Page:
Basic Health Plan

Undocumented immigrants would lose state medical coverage under a proposal to save the popular Basic Health insurance program. The get-tough measure is part of a budget-cutting plan unveiled by the State Senate. But it's at odds with a competing approach in the House.

Ted S. Warren / AP Photo

Lawmakers face stark choices when it comes to the budget. Those choices were on display Monday as the House voted on a cost-cutting bill. Democrats and Republicans split over what to cut next: education or social services.

These are uneasy times for the 56,000 Washingtonians on the Basic Health Plan. The state-subsidized health insurance program is tentatively slated to end March 1st. But House Democrats presented a Hail Mary proposal to possibly save it.

Washington's current two-year budget is still $600,000,000 out of whack. Finding hundreds of millions of dollars in savings between now and the end of the fiscal cycle in June is no easy task.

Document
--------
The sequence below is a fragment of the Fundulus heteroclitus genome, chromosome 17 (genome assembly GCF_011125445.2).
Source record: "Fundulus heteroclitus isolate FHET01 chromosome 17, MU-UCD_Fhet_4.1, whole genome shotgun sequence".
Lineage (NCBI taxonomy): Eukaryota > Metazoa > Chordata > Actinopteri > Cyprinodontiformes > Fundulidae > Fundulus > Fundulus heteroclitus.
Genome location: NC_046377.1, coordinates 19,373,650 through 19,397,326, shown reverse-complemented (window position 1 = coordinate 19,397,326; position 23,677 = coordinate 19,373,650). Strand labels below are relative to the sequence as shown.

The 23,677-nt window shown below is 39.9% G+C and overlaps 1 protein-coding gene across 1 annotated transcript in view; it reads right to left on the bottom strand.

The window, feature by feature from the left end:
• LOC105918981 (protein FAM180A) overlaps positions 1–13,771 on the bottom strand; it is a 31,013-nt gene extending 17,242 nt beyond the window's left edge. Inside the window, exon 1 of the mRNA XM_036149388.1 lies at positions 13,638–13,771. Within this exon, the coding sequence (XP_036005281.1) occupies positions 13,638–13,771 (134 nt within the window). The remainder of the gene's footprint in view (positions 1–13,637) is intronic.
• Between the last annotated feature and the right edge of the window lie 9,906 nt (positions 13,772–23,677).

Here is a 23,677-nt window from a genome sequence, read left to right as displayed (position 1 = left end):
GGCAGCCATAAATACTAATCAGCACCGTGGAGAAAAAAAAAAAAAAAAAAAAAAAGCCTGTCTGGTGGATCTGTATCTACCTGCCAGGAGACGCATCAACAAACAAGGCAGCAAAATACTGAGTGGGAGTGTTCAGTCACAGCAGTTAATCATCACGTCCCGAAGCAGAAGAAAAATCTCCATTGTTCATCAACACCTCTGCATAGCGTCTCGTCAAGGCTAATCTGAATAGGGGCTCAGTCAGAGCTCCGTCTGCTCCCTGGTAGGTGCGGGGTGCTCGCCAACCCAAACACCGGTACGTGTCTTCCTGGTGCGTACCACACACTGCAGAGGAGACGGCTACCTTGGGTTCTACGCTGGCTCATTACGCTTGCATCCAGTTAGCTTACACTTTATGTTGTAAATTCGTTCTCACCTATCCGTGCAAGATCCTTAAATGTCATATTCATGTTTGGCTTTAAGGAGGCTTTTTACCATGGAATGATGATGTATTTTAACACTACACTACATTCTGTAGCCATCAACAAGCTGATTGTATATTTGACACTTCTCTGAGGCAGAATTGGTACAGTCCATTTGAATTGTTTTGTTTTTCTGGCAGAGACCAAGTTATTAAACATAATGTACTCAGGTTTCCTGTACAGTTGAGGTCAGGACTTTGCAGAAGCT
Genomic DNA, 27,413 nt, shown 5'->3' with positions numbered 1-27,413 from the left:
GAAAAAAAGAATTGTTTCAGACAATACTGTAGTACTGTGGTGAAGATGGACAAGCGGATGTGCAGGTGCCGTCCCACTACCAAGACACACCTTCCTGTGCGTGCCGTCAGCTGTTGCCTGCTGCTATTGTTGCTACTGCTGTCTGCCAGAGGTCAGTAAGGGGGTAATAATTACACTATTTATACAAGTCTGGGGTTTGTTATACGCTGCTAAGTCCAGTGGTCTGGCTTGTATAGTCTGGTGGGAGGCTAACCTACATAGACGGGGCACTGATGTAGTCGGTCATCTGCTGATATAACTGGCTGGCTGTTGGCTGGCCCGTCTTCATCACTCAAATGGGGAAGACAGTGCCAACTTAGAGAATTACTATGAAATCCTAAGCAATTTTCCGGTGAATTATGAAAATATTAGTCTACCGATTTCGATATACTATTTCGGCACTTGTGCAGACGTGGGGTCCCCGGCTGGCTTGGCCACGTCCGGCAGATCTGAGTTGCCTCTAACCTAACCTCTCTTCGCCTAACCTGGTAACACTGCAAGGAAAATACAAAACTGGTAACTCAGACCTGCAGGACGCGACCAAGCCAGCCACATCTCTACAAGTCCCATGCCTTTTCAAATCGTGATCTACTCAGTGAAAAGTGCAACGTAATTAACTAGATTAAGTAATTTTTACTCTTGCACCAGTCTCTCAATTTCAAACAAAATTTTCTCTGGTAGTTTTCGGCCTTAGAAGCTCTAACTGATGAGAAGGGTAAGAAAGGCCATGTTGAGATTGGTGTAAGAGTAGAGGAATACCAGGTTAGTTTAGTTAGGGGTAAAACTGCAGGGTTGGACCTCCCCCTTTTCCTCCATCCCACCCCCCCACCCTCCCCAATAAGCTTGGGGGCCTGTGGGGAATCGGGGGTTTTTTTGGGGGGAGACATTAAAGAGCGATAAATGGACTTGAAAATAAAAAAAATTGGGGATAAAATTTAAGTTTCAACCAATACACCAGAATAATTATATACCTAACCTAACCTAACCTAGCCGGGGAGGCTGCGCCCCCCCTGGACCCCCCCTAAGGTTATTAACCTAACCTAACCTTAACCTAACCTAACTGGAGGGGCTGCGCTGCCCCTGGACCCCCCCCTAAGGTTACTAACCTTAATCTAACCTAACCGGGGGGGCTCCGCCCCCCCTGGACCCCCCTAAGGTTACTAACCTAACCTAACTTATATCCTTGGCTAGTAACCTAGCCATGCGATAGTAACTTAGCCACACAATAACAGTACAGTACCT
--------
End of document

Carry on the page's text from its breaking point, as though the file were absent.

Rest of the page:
A hue and cry has erupted in response to Washington Governor Chris Gregoire’s proposal to slash billions more in anticipated state spending. The Democrat Wednesday unveiled her plan to close a $4.6 billion budget shortfall.

Ten-dollar gate fees at state parks and 100,000 more Washingtonians without health insurance. Those are just two examples of how Governor Christine Gregoire proposes to close a $4.6 billion budget shortfall with her budget released Wednesday.

Gov. Chris Gregoire has unveiled a two-year budget plan that uses a mix of cuts to state programs, suspension of voter initiatives and use of the state's "rainy day" reserve to patch a projected $4.6 billion deficit.

Eliminating the state's health insurance program for the poor is on Governor Chris Gregoire's list of proposed budget cuts.  Her proposal also includes cuts to education programs benefiting gifted children and financial help for revenue-poor school districts.